Commissioner Amanda Fritz scrutinized for use of personal email with head of embattled neighborhood group

By Rebecca Ellis (OPB)
Dec. 2, 2020 2 p.m.

The city council withheld funding from SWNI this summer after some members raised concerns about financial mismanagement

It’s been a turbulent year for Southwest Neighborhood Inc., a nonprofit that encourages civic engagement and supports neighborhood associations in Southwest Portland.

The city council withheld funding from the embattled group this summer after some members raised concerns about financial mismanagement. An outside financial audit requested by the city seemed to bear out some of the claims. And now emails between the head of the organization and Commissioner Amanda Fritz are drawing scrutiny within City Hall.


Last year, the city provided the district coalition with about $300,000 in grant funding, accounting for 85% of its budget. Without City Hall agreeing to send more money their way, SWNI leaders have warned they may be in a dire financial situation. But the group has one elected official squarely in their corner: Fritz, a longtime advocate for neighborhood associations who will retire at the end of the month.

Emails obtained by OPB show Fritz reached out to the executive director of SWNI, Sylvia Bogert, from her personal email address about a week before the financial audit was completed. She was hoping to put a resolution in front of council to reimburse the group and wanted to find out how much money it had spent while the council withheld funding. The commissioner also asked Bogert who she would recommend to be the new head of the Office of Community and Civic Life, the city bureau that provides grant money to district coalitions like SWNI.

Chloe Eudaly, the commissioner currently in charge of the bureau, lost her seat this November. The mayor will decide who will replace her as the bureau head at the beginning of next year — a decision that, as Fritz notes in her email to SWNI, could have consequences for the group’s funding.

“As to whether you’ll get the full amount, it depends on the audit findings and who is assigned as OCCL Commissioner in January,” Fritz wrote in a Nov. 14 email to Bogert. “Do you have a recommendation on that?”

The correspondence highlights the close ties Fritz has maintained with the neighborhood association throughout her time as an elected official. Fritz said she’s been connected with SWNI in some capacity for 30 years — as a Southwest resident, as one of the group’s board members in the mid-90s, and as the one-time head of the civic life bureau, formerly known as the Office of Neighborhood Involvement. She said she plans to remain involved with the group when she leaves office.


On two email chains with Bogert, the commissioner used her personal AOL email address, prompting another commissioner’s office to start inquiring about the correspondence. A staffer for Eudaly’s office, which currently oversees the civic life bureau and thus responsible for SWNI, was concerned enough about the emails to ask the city attorney and the city auditor for input. They wrote they were concerned “that this is in conflict with ethics rules and [Human Resources Administrative Rules], warranting review and possible investigation.”

Fritz said she doesn’t believe the relationship raises issues around conflicts of interest and would advocate just as passionately for any neighborhood group.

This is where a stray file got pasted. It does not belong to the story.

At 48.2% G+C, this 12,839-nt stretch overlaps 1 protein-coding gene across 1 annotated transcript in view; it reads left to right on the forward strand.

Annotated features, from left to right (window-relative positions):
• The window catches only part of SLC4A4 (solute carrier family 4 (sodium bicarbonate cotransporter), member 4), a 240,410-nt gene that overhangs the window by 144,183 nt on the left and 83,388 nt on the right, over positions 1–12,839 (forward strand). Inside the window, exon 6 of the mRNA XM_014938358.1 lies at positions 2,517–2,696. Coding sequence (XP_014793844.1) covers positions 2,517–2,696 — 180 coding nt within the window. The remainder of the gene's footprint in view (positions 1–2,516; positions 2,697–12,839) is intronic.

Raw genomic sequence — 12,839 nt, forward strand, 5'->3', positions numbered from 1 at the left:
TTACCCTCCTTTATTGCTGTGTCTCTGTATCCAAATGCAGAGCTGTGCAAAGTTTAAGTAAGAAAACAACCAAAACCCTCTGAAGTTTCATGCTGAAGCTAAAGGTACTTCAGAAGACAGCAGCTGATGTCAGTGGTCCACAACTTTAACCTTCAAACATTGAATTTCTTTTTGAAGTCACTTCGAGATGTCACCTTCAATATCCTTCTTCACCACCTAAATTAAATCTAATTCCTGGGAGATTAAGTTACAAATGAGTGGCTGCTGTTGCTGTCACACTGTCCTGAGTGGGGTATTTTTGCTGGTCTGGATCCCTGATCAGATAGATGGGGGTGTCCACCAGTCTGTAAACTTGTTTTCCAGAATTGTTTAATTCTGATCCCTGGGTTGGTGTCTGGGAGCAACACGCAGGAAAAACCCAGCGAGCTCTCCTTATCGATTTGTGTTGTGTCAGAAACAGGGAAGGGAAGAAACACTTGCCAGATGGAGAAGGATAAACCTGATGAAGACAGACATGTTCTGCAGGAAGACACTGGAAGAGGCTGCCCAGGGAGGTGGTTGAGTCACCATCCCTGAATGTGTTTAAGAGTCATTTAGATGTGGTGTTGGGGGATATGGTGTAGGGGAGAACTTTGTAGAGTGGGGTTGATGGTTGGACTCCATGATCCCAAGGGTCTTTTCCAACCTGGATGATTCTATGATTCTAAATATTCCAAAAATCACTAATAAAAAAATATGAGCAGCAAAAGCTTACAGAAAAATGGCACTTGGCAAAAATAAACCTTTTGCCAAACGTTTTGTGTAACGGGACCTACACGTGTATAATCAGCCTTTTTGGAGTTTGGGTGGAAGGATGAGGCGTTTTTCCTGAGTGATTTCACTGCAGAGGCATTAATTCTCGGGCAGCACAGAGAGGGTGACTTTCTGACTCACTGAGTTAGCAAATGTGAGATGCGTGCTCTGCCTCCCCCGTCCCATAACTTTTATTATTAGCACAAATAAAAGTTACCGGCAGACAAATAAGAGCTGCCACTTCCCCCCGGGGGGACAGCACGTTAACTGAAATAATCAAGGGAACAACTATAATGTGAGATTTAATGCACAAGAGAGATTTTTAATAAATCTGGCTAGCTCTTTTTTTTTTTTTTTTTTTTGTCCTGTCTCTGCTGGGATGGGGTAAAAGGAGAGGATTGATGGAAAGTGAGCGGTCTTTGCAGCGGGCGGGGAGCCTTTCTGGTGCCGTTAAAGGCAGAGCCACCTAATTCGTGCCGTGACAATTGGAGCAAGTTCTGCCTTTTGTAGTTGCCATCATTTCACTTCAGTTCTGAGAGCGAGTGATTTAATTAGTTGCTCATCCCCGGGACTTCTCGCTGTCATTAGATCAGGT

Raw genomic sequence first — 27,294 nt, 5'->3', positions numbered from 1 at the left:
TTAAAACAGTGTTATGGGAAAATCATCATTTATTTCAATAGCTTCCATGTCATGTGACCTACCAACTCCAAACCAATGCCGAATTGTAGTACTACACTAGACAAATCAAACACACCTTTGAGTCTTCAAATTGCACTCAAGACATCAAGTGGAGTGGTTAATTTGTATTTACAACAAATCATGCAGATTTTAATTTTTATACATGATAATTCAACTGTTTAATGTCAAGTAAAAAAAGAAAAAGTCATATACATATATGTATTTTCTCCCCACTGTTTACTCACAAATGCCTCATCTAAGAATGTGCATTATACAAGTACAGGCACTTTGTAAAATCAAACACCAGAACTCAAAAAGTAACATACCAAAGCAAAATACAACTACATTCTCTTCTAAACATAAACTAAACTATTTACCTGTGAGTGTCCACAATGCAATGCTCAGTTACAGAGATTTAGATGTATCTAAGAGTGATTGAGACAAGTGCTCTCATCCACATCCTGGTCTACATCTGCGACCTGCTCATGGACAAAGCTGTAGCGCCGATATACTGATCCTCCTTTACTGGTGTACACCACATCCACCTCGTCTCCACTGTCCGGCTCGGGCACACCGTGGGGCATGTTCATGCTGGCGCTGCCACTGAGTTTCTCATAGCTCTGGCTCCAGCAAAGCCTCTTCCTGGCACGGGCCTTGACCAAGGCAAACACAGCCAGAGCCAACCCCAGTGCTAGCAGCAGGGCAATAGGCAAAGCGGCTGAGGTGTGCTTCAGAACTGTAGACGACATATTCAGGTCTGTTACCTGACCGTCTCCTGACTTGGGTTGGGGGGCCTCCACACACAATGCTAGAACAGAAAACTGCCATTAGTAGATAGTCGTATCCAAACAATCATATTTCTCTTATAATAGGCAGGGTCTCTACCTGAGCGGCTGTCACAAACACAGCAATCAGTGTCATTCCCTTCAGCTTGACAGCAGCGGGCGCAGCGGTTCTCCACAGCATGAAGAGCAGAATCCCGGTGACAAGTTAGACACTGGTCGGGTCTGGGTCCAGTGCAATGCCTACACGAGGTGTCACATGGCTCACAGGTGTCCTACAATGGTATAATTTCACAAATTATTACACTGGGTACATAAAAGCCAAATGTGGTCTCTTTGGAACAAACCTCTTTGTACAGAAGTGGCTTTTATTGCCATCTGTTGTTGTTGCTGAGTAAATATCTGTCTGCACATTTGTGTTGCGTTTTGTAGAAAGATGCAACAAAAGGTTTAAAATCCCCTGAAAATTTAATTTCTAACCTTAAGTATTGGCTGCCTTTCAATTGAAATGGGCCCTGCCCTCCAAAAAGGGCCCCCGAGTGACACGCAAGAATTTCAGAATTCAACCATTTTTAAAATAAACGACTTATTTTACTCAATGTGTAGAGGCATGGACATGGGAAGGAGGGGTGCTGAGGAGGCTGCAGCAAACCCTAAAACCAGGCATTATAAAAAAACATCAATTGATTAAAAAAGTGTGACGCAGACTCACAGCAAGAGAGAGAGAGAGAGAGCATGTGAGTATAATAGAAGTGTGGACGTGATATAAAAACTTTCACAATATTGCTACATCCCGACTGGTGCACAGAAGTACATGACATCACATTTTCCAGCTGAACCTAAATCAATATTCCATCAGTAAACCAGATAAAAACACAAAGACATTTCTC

“I’ve been very clear that I am an advocate for the neighborhood association system before I came into office, and throughout my time on city council. So I’d be doing this whether it was Northeast coalition, … I’ve been advocating for North Portland,” Fritz said. “It happens to be an organization that I know well.”

Fritz said she occasionally uses her personal email address when she works from home and is sending emails after hours or on weekends. In these instances, she will include her city email address on the exchange. She said she forgot to do so in these cases. When it was brought to her attention, she said she forwarded them to her city account.

Fritz’s actions appear to violate the city’s administrative rules that say employees and elected officials should always use their city email “when conducting City business.” Margie Sollinger, city ombudsman within the auditor’s office, said the office does not have the power to investigate elected officials and their staff, but that she flagged the email use for the city attorney’s office.

City Attorney Tracy Reeve declined to answer directly whether her office was looking into the matter, but said in a statement that her office is “confident that the appropriate steps are being taken by the Commissioner and the City to ensure that Commissioner Fritz’ correspondence related to city business is being archived appropriately.”

Fritz said she wanted to get SWNI’s funding back to avoid pre-holiday layoffs and restore the services SWNI provides, such as a monthly newspaper, which she said seniors in the area and people without internet access rely on for information about community services in the area. And she felt the outside audit, which painted SWNI as a poor steward of taxpayer dollars, was unfair to the group, failing to give them a chance to respond and fully incorporate all the information they provided.

But since the findings were returned to council, she said she’s dropped the resolution and the fate of SWNI’s funding will be left for the next council to determine.

“It’s going to be the next council who will make the decisions about what happens,” she said. “SWNI should not be abolished either actively or passively at this point.”